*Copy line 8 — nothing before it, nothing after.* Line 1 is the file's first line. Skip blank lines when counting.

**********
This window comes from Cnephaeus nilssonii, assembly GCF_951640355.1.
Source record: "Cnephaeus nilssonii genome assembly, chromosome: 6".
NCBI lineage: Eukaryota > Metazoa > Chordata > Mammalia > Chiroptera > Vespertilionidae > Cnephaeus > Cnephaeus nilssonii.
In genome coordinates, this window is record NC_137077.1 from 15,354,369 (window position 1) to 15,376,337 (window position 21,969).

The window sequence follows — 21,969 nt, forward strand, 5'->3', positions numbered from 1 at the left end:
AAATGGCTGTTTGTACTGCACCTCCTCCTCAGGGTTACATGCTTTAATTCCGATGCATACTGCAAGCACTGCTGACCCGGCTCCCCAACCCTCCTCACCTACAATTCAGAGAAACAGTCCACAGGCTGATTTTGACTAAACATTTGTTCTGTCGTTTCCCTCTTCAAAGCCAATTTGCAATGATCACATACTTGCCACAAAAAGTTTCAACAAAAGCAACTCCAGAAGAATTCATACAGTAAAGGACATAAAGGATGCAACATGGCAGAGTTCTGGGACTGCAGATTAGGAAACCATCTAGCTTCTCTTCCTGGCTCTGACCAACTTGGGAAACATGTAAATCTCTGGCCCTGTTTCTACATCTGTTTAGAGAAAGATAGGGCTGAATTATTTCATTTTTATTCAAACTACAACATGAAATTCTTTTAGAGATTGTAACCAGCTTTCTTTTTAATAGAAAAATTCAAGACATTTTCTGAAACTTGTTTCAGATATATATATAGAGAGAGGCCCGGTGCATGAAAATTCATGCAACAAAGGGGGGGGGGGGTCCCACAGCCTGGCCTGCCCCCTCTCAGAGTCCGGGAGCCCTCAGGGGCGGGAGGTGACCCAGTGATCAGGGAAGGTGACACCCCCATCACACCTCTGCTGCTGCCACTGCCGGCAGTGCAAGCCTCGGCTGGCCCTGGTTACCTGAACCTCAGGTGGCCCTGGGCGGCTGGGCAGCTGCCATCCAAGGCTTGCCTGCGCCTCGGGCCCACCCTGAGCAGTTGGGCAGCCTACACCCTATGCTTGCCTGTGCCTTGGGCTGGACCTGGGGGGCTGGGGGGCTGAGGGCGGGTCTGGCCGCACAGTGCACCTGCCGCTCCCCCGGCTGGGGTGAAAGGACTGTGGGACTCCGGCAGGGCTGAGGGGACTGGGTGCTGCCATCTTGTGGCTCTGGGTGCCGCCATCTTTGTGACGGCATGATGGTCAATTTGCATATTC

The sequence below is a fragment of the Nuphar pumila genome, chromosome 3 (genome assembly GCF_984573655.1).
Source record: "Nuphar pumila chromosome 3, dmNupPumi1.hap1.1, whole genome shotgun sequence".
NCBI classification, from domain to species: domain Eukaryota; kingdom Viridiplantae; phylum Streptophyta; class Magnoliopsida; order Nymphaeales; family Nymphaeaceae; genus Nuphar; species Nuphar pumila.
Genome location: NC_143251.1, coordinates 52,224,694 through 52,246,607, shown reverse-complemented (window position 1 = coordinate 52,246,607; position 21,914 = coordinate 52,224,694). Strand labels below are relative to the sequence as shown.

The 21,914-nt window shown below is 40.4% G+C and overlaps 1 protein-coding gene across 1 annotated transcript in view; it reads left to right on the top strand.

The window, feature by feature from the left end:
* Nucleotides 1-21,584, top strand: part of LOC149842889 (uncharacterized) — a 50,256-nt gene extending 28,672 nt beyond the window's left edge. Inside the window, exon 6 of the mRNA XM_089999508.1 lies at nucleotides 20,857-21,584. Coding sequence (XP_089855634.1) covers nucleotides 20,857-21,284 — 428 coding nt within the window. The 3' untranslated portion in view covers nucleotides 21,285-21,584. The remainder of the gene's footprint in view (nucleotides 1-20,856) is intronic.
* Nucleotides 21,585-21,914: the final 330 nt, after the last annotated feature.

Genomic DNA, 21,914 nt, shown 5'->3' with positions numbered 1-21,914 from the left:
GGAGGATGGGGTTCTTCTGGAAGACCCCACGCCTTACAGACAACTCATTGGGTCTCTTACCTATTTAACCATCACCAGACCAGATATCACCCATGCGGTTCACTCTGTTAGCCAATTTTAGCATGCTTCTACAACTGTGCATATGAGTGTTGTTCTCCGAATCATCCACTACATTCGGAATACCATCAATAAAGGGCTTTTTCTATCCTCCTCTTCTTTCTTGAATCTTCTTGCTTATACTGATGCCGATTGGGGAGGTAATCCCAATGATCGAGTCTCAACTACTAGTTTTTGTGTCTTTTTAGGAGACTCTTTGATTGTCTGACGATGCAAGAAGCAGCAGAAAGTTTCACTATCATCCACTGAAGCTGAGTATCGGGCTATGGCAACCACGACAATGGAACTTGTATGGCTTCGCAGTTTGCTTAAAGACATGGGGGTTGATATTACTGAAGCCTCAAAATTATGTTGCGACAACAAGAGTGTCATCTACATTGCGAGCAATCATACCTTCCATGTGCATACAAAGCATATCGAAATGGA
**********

Source record: "Nuphar pumila chromosome 3, dmNupPumi1.hap1.1, whole genome shotgun sequence".